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Lenin's Lonely German Birthday


A Vladimir Lenin statue belonging to the Marxist-Leninist Party of Germany stands alone in storage.

The date April 22 was supposed to be a special day for a statue of Vladimir Lenin in the western German city of Gelsenkirchen.

The Marxist-Leninist Party of Germany (MLPD), a radical left-wing group reportedly under surveillance by German police, had sparked local opposition and international media attention after announcing it would install a 2.15-meter-tall effigy of the founder of the Soviet Union in front of its headquarters ahead of Lenin's 150th birthday.

Peter Weispfenning, a member of the MLPD's Central Committee, told RFE/RL the coronavirus pandemic had forced the activists to postpone the unveiling after the Gelsenkirchen city council asked people to cancel any large gatherings.

"We discussed it and we said, 'OK, we will not do it on our own,' because more important is the question of the health of the people, and Lenin is a statue so he has to wait until the situation is better.... I'm also a lawyer and we think we would have had a chance to win if we'd gone to court, but we didn't want to make this a small gathering with only five or 10 people. It shall be a bigger thing."

Soviet leader Vladimir Lenin photographed in 1922. The communist revolutionary founded an authoritarian state responsible for mass killings and widespread social and political repression.
Soviet leader Vladimir Lenin photographed in 1922. The communist revolutionary founded an authoritarian state responsible for mass killings and widespread social and political repression.

Weispfenning says the MLPD purchased the Soviet-made, 1930s-era statue for 16,000 euros ($17,314) but "originally the price was much higher."

The 1.3-ton, cast-iron statue was purchased -- with money raised by the MLPD -- from an Austrian dealer who Weispfenning says sourced the monument as being from Slovakia.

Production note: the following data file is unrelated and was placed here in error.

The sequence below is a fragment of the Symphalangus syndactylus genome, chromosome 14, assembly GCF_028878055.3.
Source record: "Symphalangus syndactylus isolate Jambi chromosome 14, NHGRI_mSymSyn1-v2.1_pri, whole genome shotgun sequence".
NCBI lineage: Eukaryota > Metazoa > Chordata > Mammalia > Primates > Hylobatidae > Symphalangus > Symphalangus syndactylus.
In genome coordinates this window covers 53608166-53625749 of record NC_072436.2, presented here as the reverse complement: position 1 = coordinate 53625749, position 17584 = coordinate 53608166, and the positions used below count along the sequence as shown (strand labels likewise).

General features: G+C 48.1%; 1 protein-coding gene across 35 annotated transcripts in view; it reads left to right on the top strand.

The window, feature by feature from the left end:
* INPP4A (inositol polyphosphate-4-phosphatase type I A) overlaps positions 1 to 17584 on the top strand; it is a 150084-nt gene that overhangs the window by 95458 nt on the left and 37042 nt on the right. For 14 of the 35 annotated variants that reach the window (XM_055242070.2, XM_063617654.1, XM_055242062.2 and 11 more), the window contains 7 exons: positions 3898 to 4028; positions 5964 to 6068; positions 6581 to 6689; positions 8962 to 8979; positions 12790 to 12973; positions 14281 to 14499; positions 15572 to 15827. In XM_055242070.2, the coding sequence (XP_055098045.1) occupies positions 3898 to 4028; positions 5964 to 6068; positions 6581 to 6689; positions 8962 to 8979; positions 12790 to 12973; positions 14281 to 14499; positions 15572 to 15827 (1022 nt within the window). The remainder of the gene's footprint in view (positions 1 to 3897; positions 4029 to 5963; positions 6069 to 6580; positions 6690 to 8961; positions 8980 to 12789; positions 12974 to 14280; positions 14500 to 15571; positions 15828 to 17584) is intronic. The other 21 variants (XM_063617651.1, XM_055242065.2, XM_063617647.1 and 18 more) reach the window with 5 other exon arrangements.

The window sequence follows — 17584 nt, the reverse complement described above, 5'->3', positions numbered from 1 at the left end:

The planned installation of Germany's first large public statue of Lenin outside the formerly communist East Germany was fiercely opposed by many Germans. Gelsenkirchen's city council took the Marxists to court in an attempt to stop the action, calling Lenin a "representative of violence, suppression, terror, and immense human suffering."

But the council's case that the statue would "disturb the view" of a nearby historic bank was thrown out in March and the Marxists were given the green light to erect the monument.

Martin Schulmann, a spokesman for Gelsenkirchen's city council, told RFE/RL that "only a very few people around the Marxist Party want [the Lenin monument], no one else." But he said the delay caused by the coronavirus pandemic had not changed the situation and after the council's legal defeat, "we have no choice but to accept the court's rulings, since the piece of land where the statue is due to be installed is privately owned [by the MLPD]."

With large gatherings in Germany banned until August, the Gelsenkirchen Lenin is likely to remain in storage until then, facing a wall to prevent media from photographing his face before the big reveal.

Weispfenning told RFE/RL his organization had not yet decided whether to gather in the scruffy workshop where the iron Lenin is being stored to mark his big birthday.

"I have not confirmed [if we will do] this [but] I will discuss it today with my friends. It is a good idea."

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